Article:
6 Missoula Art Museum staff assist Harrison during the installation. 7 Harrison carefully fills the forms for greatest variety and so that moisture or dirt does not become trapped.

Harrison is responsible for starting these conversations about sustainability, even while only having some of the solutions. His work inherently compels the viewer to question sustainability, in part because the experience of seeing such a vast and disparate array of ceramic pieces concentrated together is jarring. When held up against extraction and sustainability, each person has a shared responsibility to make sure we are not consuming more than we need to, a concept that extends to ceramics as well. Ceramics, Harrison argues, stands counter to consumption culture, paradoxically even while introducing more stuff to buy. He argues, reasonably, that every time a cup is used, whether used for function or like he does, as sculpture, it decreases that cup’s overall environmental impact and extends its useful life. Even as pieces break from reuse, Harrison artfully incorporates shards—a tasteful porcelain head here, a half plate there. If a cup is used thousands of times, the question of energy consumption during firing, carbon emissions, or mining clay or glaze material gets offset and minimized (though not obliterated) by this long-term-use value.

8 Foreground: Potter’s Shrine, 25 ft. (7.6 m) in diameter, site-specific architectural sculpture, assembled brick and tile, 1985–87. Background: Tilex, 25 ft. (7.6 m) in height, site-specific architectural sculpture; assembled extruded drain pipe, 1985. Both sited at Archie Bray Foundation for the Ceramic Arts, Helena, Montana.

It Takes a Village

Recently, Harrison exhibited new work at the Missoula Art Museum in an exhibition titled “It Takes a Village.” Harrison created four stacks of houses that were installed in the Missoula Art Park surrounding the museum. The exhibition was particularly suited to the circumstance of the pandemic. The accumulation of house forms in It Takes a Village suggests a community, giving voice to the adage that celebrates collective care and action. The second half of the proverb suggested by the title is “…to raise a child,” but Harrison’s approach has been expanded to achieve any meaningful change in the world. 

Harrison’s assemblage pieces and site-specific installations—with their ceramic shards, found knickknacks, or contributed tchotchkes—embody the postmodern tenants of appropriation, juxtaposition, recontextualization, globalization, and hybridity. Pieces of brick from the Archie Bray Foundation for the Ceramic Arts in Helena are nestled against Hummel figurines, Noritake ware next to functional ware by Missoula ceramic artists Nicolle Hamm, Donna Flanery, Elisha Harteis, and others. In one corner, a slip-cast green stegosaurus left over from someone’s paint-your-own-pottery project confronts a knock-off 19th-century Chinese rose medallion plate, while a headless collectible cowboy figurine cheers them on. This scene is framed by a piece of shattered terra-cotta planter with a royal blue glaze and kiln brick accented with a glassy green sodium accretion. Part of the fun is the finding and reveling in the surprising relationships between items like faux Imari ware, gold-lustered teacups, Fiestaware, reproduction Meissen and Eberlein figures, a turquoise blue head belonging to a mass-produced Buddha.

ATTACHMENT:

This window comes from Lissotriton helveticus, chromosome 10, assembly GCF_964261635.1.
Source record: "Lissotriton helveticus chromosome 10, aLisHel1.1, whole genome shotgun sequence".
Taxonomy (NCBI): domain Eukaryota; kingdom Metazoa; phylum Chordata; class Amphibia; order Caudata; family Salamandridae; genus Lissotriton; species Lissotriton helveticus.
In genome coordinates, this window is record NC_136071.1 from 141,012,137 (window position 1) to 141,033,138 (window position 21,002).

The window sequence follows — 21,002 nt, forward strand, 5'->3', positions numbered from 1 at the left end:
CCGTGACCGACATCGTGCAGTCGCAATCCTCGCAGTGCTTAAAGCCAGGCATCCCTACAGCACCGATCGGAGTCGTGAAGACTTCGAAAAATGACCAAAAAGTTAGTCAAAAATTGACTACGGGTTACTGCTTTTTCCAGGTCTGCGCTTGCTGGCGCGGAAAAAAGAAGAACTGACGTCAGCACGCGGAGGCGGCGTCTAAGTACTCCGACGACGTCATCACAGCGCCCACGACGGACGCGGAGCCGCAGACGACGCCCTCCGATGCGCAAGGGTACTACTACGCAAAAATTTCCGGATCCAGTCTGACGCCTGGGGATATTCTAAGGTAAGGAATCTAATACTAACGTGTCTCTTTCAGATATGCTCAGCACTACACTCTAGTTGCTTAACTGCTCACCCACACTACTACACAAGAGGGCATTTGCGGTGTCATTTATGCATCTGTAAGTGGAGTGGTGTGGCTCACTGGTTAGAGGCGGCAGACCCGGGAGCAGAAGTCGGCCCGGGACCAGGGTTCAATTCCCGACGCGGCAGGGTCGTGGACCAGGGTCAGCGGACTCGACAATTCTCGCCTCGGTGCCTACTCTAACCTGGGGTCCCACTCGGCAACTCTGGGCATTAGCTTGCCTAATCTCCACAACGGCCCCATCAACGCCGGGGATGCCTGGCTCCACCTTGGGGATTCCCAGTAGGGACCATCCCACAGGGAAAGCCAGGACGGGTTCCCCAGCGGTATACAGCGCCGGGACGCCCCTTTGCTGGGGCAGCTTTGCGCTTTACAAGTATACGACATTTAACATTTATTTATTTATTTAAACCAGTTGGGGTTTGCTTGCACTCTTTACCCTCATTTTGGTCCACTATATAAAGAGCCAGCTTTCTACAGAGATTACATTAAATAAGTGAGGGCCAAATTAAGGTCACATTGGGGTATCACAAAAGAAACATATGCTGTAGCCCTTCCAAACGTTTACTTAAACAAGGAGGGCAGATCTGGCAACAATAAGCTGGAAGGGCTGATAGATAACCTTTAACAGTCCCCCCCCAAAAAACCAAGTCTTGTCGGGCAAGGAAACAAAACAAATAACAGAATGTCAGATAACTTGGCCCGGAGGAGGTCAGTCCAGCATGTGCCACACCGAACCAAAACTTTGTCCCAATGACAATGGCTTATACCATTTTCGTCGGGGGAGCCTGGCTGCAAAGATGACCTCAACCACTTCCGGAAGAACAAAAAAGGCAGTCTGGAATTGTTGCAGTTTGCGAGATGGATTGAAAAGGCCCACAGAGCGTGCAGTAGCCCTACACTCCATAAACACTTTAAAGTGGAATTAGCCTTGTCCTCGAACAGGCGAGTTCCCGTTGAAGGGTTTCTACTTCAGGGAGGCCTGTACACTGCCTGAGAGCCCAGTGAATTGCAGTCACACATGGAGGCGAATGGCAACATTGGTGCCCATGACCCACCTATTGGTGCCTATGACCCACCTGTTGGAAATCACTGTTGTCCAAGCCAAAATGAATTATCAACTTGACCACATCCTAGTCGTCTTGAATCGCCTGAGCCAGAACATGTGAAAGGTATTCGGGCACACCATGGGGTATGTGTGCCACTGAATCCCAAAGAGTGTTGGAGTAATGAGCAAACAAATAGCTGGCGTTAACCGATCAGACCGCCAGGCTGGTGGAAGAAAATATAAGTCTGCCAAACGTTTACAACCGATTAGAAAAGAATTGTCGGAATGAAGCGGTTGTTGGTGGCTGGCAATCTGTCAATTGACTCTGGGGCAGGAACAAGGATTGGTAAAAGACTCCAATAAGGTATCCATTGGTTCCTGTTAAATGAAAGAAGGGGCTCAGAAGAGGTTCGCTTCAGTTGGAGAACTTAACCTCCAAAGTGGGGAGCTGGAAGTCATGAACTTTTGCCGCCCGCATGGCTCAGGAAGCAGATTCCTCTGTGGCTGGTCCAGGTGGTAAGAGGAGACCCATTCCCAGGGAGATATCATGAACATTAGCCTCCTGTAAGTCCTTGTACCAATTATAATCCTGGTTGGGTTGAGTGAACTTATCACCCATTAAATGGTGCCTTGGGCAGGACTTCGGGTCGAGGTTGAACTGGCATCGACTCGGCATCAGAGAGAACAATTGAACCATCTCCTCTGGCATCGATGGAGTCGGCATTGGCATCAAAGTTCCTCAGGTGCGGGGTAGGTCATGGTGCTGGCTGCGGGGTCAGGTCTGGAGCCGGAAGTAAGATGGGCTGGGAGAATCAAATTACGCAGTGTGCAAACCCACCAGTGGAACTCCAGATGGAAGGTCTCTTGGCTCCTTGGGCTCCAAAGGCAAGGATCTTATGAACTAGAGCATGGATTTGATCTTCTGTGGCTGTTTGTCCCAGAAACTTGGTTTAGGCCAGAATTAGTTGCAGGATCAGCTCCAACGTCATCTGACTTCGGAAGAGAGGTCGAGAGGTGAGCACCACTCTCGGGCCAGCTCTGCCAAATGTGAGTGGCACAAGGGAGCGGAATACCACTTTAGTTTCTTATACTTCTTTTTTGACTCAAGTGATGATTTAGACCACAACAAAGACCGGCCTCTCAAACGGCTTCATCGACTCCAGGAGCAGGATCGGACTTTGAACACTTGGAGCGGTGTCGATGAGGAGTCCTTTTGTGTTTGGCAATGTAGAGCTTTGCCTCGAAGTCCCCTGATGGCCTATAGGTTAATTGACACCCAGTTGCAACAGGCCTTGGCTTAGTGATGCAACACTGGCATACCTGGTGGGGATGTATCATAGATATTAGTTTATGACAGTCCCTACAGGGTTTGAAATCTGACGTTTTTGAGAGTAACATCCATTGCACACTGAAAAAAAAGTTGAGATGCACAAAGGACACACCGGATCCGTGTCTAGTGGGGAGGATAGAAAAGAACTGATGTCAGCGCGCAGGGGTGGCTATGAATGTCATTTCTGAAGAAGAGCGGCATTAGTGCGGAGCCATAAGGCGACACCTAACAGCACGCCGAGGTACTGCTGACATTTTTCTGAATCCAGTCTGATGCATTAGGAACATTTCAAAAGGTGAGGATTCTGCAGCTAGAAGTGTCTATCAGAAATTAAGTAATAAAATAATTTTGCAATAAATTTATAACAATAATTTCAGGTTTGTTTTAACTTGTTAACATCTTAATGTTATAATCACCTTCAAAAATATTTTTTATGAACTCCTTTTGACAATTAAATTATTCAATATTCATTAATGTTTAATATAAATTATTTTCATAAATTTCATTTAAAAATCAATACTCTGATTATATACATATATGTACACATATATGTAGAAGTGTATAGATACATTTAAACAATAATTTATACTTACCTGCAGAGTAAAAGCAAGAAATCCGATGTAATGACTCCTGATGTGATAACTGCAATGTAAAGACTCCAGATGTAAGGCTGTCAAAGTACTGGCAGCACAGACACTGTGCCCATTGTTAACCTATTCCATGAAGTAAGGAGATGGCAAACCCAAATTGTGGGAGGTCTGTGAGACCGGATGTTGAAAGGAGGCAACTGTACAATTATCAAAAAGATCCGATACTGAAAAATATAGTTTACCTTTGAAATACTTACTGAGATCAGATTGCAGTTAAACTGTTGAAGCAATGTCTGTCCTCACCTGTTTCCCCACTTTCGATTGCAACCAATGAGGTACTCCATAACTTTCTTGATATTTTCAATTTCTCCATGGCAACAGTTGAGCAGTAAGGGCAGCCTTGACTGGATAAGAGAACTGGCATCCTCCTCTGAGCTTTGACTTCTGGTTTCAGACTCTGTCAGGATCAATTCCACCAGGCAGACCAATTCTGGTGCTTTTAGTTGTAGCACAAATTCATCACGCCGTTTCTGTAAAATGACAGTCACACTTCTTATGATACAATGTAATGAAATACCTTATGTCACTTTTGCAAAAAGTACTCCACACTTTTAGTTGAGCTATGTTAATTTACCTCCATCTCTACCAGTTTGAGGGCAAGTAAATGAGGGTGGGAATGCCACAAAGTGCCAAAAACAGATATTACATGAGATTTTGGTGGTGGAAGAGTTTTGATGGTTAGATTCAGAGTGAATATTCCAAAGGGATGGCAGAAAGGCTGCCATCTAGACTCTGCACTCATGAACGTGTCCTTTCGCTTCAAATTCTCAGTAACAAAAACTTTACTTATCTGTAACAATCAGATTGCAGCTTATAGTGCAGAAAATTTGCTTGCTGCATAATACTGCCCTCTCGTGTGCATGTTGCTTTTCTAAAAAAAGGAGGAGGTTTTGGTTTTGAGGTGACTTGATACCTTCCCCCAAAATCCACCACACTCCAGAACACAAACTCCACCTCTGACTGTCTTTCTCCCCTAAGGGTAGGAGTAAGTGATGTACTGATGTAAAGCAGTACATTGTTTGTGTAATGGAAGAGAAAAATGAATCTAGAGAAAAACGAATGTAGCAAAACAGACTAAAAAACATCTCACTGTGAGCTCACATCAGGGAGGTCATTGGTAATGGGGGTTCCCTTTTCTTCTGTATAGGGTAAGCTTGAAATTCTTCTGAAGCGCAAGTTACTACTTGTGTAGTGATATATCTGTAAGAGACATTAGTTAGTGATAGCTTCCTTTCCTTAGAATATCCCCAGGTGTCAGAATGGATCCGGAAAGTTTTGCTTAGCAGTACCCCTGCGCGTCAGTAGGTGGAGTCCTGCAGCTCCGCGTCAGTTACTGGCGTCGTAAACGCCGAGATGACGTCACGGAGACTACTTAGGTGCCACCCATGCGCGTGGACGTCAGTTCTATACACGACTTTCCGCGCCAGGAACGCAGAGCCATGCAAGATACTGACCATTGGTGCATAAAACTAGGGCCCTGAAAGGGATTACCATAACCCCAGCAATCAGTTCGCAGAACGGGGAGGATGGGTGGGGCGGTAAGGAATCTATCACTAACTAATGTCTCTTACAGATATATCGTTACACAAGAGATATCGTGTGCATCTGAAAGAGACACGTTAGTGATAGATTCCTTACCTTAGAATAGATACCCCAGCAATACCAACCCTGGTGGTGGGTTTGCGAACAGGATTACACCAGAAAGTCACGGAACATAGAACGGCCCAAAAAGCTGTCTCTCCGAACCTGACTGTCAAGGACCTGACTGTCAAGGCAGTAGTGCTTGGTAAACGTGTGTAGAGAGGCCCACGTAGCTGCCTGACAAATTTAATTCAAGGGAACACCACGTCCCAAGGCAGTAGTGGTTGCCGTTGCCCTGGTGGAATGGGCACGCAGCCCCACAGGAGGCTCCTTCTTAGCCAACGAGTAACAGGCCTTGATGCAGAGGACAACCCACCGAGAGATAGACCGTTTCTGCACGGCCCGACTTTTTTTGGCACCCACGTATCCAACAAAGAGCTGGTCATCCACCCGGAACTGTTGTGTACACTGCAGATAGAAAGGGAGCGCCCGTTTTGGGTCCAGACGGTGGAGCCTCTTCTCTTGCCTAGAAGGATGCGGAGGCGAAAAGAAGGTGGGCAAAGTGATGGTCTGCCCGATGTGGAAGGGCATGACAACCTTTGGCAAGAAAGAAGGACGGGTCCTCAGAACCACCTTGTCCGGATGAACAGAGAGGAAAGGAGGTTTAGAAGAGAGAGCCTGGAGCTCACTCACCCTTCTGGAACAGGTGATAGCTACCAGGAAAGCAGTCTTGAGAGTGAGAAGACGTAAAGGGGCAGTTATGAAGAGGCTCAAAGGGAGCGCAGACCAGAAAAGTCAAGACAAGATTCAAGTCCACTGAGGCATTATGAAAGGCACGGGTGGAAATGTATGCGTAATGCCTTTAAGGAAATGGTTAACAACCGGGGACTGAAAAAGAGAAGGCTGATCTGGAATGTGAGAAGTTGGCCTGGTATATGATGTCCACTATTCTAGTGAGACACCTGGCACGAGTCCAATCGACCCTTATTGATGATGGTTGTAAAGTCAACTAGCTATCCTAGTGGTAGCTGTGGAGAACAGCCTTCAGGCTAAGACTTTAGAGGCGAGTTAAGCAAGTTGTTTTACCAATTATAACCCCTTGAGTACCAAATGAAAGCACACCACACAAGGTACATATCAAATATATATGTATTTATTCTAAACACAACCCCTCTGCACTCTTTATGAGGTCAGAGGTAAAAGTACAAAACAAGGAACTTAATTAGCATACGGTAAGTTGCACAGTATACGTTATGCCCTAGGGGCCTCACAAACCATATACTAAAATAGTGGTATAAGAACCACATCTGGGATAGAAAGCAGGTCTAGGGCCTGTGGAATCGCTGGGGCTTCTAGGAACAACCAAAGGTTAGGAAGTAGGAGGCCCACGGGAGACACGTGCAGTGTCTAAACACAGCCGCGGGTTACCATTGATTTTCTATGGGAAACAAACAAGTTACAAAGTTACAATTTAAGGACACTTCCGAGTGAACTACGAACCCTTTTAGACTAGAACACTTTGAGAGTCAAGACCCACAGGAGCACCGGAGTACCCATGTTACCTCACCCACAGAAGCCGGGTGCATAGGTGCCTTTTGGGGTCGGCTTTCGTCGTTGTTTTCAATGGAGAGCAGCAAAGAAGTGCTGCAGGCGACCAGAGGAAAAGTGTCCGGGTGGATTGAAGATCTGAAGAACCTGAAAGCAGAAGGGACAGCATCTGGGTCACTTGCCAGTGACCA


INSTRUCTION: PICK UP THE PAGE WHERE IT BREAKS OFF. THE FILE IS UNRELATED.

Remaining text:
9 Gimhae Arch, 2009, 9 ft. 6 in. (2.9 m) in height, Gimhae ClayArch Museum, Gimhae, South Korea.

In postmodernism, cultural traditions, spiritualities, ideas, and identities worldwide are collapsed or are turned, somewhat dispassionately, into commodities or entertainment, creating a façade (or simulacra) of multiculturalism. According to philosopher Jean Baudrillard, simulacra (plural of simulacrum) erase distinctions between image and reality, so that it becomes impossible to tell a reproduction from its original. With the idea of a global village—or globalization in general—the dangerous allure of unchecked pluralism is that it can reinforce oppressive and unjust structures of power. The concept of the global village in Harrison’s work points to the need for a multiculturalism based on shared power and opportunity, not just access to “ethnic” food, “cultural” experiences, or cheap (ceramic) goods. Harrison suggests that our collective interest and work can have an impact and make the world a better place.

Harrison, however, imbues his postmodern ceramics with warmth and character, and that is what makes his work so satisfying. There is a generosity and a common appeal his work. The fact that the sculptures are made from such familiar materials put together in such familiar ways helps us feel as if we know or understand his work, even when the collective purpose remains mysterious. When viewers interact with Harrison’s work, they become aware of the seemingly insatiable appetite that humanity has for ceramics. The viewer is conscious of the materiality of clay and, by degrees, how it infiltrates people’s lives. He has delved into this great project with all the enthusiasm of someone who knows his course and is sticking to it. 

the author Brandon Reintjes is senior curator at the Missoula Art Museum. He writes about contemporary ceramics for Ceramics Monthly and Ceramics Art and Perception, and recently wrote about the postwar craft movement in Montana for The Journal of Modern Craft.